Year-Round Cruising from San Diego

Seattle announces cruise growth for 2004 Alaska season; Vancouver hots its first-ever christening

By: Theresa Norton Masek

The Port of San Diego has finally secured a year-round cruise ship.

Starting Oct. 12, Royal Caribbean International’s Legend of the Seas will homeport for one year in San Diego, said Rita Vandergaw, the port’s senior director of marketing and communications.

“We’ve been working on this forever, and I still want to pursue it more,” she said. “Royal Caribbean has a one-year commitment, but we’ll do everything we can to extend it beyond one year.”

The Legend will operate a variety of cruises from San Diego, she said, including longer Panama Canal and Hawaii itineraries and seven-day Mexico voyages.

San Diego has been a busy port in recent years, but primarily with seasonal ships in the winter.

Holland America Line and Celebrity Cruises operate regularly out of San Diego between September and May.

The Legend’s Mexico cruises will operate during the summer months, Vandergaw said.

“Their only consistent operation will be the seven-day cruises in the summer, and that fills a void,” she said. “We did not have year-round cruise operations out of San Diego, and the Legend gives us that.”

The Legend of the Seas began sailing in 1995. A 70,000-ton ship, it accommodates 2,076 passengers.

Among the Legend’s itineraries are 14-day Panama Canal cruises from San Diego to Miami with stops at Cabo San Lucas and Acapulco, Mexico; Puntarenas, Costa Rica; and Oranjestad, Aruba.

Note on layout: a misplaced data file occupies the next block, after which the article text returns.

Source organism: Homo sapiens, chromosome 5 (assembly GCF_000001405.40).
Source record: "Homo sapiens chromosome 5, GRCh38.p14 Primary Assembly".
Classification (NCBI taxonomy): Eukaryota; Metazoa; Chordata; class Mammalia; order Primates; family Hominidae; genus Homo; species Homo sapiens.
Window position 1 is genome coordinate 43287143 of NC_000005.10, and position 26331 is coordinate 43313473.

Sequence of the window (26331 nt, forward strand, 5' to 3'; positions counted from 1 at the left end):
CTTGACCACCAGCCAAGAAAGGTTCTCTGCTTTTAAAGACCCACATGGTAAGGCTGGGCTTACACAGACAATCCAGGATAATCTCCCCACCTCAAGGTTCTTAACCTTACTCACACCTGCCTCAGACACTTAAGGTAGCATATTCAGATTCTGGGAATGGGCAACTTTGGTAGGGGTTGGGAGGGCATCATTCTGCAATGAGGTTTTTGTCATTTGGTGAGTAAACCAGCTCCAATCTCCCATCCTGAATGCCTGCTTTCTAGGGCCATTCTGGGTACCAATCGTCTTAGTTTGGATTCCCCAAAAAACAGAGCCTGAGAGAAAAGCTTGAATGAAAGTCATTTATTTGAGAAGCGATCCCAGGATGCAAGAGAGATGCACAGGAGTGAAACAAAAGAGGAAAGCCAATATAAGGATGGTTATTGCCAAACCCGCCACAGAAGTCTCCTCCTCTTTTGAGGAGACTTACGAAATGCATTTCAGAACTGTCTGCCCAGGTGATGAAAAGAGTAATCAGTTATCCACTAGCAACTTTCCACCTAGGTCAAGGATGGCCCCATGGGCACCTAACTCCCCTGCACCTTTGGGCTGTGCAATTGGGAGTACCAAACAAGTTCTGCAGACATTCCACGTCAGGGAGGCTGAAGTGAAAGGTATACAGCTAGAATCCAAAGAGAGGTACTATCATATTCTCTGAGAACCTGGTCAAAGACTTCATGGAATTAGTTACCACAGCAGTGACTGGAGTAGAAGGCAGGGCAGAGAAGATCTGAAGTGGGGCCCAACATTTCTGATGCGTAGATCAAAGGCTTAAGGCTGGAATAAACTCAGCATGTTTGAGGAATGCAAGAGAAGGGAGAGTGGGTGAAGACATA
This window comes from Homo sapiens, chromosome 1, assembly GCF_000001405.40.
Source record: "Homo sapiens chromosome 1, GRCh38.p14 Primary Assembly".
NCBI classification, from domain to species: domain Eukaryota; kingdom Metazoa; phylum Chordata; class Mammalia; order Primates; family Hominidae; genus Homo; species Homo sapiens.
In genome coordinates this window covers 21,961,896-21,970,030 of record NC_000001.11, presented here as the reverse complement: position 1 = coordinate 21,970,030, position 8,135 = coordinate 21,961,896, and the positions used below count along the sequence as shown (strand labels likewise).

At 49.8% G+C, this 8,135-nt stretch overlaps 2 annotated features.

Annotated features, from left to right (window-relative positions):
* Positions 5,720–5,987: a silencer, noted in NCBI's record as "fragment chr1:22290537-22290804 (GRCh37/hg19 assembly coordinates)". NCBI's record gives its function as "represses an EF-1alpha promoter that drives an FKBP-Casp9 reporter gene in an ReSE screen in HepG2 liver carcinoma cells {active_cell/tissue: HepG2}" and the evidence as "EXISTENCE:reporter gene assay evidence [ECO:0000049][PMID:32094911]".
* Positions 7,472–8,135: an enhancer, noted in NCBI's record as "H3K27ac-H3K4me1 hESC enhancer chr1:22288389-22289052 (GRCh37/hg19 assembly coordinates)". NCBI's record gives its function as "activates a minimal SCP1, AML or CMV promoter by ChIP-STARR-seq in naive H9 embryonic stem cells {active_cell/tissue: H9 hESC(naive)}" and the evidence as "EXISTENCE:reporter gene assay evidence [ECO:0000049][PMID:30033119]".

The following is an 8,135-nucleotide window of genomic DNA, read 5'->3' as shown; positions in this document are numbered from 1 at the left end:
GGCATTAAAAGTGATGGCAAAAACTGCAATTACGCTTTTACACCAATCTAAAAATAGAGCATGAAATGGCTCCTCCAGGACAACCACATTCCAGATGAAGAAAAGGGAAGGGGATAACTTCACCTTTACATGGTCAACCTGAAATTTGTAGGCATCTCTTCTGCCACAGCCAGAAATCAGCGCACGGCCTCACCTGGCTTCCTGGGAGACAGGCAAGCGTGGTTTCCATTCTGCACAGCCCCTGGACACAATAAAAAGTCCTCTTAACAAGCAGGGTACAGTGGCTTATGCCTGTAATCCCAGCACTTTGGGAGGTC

The seven-night Mexico cruises will visit Cabo, Mazatlan and Puerto Vallarta.

The Legend will also operate 12-day Hawaii cruises starting in Ensenada, Mexico, just south of San Diego. That port is used to comply with the federal law that requires foreign-flagged ships to call at a foreign port.

In its efforts to attract more cruise business, the Port of San Diego has also improved its facilities.

Work to improve the terminal’s interior was completed about three months ago, she said. The project removed walls that divided the space into sections; plus a restaurant and shop was moved to the back to help improve pedestrian flow and add seating.

The port also erected a white tent for check-in.

In other Western port news, the Port of Seattle said its homeport business is expected to increase by 40 percent next year.

“We’ll have three cruise ships on the waterfront every Saturday and every Sunday during the 2004 season, and one cruise ship every Friday,” said Port Commission Chairwoman Patricia Davis.

The number of weekly departures will increase from 100 this year to about 140 in 2004, the port reported. Passenger volume is expected to exceed 500,000, up from the nearly 400,000 expected this year.

Additional ships that will homeport in Seattle next year include the Sapphire Princess and an as-yet-unnamed Holland America Line vessel. The two will depart on Sundays from the new Terminal 30, which opened last May.

In addition, Celebrity Cruises will offer a Friday departure from the Bell Street Pier Cruise Terminal.

Meanwhile, the July 11 christening of the Island Princess was the first time Vancouver had been host to such an event.

“This is a historic event and a great honor for both Vancouver and Canada,” said Kevin Little of the port authority.